Higher salaries for nurses leads to split among medical workers

After protests by nurses earlier this year, the Slovak government decided to increase their minimum wage rate and enshrine a new term via a legal amendment: minimum wage for a medical worker. It also decided last week to increase their salaries.

After protests by nurses earlier this year, the Slovak government decided to increase their minimum wage rate and enshrine a new term via a legal amendment: minimum wage for a medical worker. It also decided last week to increase their salaries.

This draft amendment revealed a split between doctors and nurses: the Chamber of Physicians demanded that the draft legislation be withdrawn, annoyed by the fact that it is only nurses who have achieved a rise in salaries. On Wednesday, November 2, the chamber went on to express fears that nursing staff will be better paid than doctors although they work under doctors' auspices.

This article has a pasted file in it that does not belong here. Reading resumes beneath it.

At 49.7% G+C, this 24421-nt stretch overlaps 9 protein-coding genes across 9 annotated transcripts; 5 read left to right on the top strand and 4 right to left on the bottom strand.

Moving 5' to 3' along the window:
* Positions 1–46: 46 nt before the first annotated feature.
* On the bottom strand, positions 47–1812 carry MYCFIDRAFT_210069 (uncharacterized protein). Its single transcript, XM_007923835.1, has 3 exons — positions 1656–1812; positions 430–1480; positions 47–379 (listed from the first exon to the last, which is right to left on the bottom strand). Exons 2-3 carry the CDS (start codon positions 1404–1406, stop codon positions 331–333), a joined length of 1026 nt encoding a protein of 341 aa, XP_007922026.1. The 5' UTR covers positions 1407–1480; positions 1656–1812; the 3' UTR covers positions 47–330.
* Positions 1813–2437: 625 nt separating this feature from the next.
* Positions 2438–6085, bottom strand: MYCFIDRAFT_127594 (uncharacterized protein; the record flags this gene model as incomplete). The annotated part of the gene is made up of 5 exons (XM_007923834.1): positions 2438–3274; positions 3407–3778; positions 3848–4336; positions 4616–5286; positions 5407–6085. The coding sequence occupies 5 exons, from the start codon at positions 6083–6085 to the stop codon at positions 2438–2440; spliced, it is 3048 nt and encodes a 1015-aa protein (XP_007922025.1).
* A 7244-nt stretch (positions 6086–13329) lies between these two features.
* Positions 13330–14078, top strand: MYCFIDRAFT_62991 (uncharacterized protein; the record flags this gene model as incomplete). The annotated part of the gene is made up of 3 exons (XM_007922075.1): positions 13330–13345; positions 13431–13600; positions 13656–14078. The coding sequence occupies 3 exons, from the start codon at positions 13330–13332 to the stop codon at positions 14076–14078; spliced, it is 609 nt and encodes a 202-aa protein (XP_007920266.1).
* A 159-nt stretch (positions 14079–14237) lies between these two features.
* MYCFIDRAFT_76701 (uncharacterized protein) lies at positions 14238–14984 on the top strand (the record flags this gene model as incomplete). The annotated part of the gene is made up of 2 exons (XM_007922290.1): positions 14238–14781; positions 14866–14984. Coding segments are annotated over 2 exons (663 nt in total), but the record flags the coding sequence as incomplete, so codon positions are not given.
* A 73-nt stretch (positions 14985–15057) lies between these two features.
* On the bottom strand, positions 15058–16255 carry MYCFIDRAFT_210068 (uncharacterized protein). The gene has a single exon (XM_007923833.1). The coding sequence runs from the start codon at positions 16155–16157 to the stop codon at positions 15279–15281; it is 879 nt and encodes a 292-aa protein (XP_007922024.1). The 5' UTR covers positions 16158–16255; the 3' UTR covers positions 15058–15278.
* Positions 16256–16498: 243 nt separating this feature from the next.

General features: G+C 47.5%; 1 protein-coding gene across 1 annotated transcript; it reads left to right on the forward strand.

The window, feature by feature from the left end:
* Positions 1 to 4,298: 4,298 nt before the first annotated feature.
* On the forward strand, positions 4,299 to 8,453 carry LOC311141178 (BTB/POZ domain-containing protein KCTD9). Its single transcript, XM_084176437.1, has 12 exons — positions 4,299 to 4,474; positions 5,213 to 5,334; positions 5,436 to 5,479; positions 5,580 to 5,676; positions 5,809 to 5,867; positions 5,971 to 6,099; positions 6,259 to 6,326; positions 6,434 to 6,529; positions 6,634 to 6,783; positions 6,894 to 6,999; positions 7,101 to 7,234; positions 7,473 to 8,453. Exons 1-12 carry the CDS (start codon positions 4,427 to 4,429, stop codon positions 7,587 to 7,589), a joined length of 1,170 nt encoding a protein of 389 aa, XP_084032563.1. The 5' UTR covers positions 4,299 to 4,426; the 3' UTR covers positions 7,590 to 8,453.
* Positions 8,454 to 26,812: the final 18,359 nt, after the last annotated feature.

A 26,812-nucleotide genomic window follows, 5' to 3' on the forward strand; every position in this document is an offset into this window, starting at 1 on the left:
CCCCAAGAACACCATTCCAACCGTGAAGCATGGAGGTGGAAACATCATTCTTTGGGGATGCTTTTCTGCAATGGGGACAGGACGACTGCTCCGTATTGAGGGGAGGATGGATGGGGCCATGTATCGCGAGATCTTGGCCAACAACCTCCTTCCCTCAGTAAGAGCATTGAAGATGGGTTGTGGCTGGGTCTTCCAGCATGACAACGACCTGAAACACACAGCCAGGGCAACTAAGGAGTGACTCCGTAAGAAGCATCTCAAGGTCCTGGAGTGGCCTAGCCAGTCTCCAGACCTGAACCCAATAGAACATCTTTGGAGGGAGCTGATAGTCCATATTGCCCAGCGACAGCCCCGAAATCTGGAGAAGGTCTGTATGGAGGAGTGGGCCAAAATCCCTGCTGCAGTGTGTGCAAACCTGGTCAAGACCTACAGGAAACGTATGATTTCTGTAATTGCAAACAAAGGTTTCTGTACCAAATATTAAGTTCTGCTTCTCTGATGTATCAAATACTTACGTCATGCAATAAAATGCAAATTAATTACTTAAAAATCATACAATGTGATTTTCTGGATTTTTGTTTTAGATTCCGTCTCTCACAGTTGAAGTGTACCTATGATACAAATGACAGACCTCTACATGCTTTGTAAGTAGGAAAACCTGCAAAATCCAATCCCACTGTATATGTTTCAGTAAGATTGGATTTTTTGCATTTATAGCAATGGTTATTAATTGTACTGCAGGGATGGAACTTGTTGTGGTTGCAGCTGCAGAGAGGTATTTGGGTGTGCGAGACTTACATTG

Mária Lévyová, the head of the Slovak Chamber of Nurses and Midwives, commented on Thursday that this was a blatant violation of all agreements between the unions. Head of the Legislation Committee of the Chamber of Physicians Dagmar Takácsová said – as quoted by the Sme daily on Friday, November 4 – that the chamber regarded the bill as non-systematic, discriminating between one group of employees and another (i.e. by increasing salaries for nurses but not doctors). Lévyová also criticised the Slovak Union of Medical and Social Workers, which expressed support for nurses but also called the bill non-systematic.

Source: Sme

Compiled by Zuzana Vilikovská from press reports
The Slovak Spectator cannot vouch for the accuracy of the information presented in its Flash News postings.

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